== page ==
On 7 January 2015, two Islamic terrorists forced their way into and opened fire in the Paris headquarters of Charlie Hebdo, killing twelve. The aspect of personnel in the journalism field being murdered for, well, journalism, gave me something to really think about.
In my mind, I think “well damn, technically I’m a journalist.” If I’m not a journalist, I’m definitely something that can suffer a huge backlash and criticism — an abolitionist writer. Because of the subject matter of what I write, I find myself standing on a bridge between the international terrorism of Hebdo and the domestic terrorism of white supremacy. Very much technically, Onyx Truth (or simply, just I) can be killed by terrorism…. because of a disagreement of something we write.
Terrorism is a tool of violence to change socio-political behavior; this can be anything from petrol-politics, government intervention, to a black child ogling at a white woman, or an attempt at breaking institutional racism. Terrorism is simply put, using the politics of fear (of death or maiming) to control people. Bodies are placed on display for a message.
So, the problem I have here is this: due to the dead silence and lack of criticism on the terrorism inflicted upon the NAACP (which historically has happened), I can find it highly feasible that any abolitionist writers, talkers, or activists can be killed with near impunity with no media critical review. In short, if someone ran into the Onyx Truth headquarters (because we got journalism-famous) and killed a few writers in the next couple of years, I can totally picture no media coverage. And that’s scary.
While I sincerely do not condone the murder of anyone because of or a mere disagreement, I have a severe problem with the artificial heroism constructed for the Charlie Hebdo staff. While I am deeply sorry for their unfortunate loss, I simply cannot co-sign stating that these people are heroes of some sort. They are not.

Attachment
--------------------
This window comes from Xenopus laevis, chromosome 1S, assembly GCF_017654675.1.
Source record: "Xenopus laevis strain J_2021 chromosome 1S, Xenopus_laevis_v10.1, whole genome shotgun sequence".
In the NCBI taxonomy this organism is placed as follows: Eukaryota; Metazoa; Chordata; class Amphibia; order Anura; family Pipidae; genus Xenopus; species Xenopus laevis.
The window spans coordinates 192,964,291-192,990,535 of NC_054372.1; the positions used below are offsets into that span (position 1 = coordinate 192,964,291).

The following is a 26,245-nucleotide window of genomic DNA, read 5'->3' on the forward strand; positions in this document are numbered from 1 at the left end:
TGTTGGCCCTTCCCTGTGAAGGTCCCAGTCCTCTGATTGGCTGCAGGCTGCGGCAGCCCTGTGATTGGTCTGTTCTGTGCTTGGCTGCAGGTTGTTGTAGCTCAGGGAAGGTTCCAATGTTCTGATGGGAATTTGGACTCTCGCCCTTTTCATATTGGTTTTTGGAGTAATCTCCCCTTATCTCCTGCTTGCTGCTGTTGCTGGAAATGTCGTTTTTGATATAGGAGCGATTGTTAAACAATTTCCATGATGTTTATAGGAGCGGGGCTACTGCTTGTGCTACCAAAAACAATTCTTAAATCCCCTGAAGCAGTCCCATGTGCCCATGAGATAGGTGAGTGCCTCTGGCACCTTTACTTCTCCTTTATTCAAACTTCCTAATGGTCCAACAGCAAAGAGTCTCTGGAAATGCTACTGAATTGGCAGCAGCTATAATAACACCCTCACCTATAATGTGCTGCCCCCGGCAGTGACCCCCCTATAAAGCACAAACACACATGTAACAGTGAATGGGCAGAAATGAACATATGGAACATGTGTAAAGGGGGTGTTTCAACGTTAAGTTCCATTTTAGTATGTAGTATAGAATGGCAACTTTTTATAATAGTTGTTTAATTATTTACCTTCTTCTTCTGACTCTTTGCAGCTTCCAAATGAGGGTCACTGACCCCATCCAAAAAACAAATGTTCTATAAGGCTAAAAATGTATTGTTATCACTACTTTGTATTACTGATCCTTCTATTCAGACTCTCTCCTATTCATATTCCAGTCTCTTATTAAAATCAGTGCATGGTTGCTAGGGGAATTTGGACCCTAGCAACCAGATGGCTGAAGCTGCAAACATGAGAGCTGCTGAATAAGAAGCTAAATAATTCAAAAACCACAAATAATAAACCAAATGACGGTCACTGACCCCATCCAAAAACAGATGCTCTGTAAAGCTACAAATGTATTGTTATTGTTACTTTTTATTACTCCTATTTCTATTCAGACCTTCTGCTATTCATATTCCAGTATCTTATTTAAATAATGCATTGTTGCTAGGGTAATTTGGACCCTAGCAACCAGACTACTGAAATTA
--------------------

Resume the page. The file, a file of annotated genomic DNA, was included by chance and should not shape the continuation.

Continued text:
To put this into perspective, these illustrations are no different than the political cartoons of the past which only spoke of the public indoctrination of racism against Afro-Americans, Jews of Germany, Irish immigrants, Italian immigrants, and the list goes on. On a superficial basis it’s easy to say “I am Charlie” when you don’t know the facts, but once you actually look at the bigger picture, I’ll have to vehemently say I am NOT Charlie Hebdo.
You see when it comes to satire, the poking of fun travels in the direction of upward, not downward. What I mean is this: satire has always been aimed at those who are more powerful than oneself (the elite, the rich, the royalty, the dominant social, economic, or political group), rather than being aimed at those who have less social capital, less socio-political power or influence. This is precisely why Jon Stewart targets politicians, and O’Reilly simply doesn’t engage in satire.
So when we sit back and attempt to suggest that “it’s all cool because it’s satire”, I’m going have to ask you to play matador and cut the bull. I’ll reiterate — I do NOT condone, support or defend the notion of killing journalists and cartoonists. But get this right here: I don’t support the notion of subtracting from others of lesser socio-political power for the sake of disturbing “sense of humor”.
Due to the fact that the white self can infinitely remove himself for the white collective, I suggest that Muslims should do the same. Why do a Muslim have to “denounce” the actions of others when whites NEVER apologize for any action in the collective sense? If a white person doesn’t have to denounce the ever-so Christian Klu Klux Clan, then maybe a Muslim doesn’t doesn’t have to denounce a Muslim terrorist. Maybe.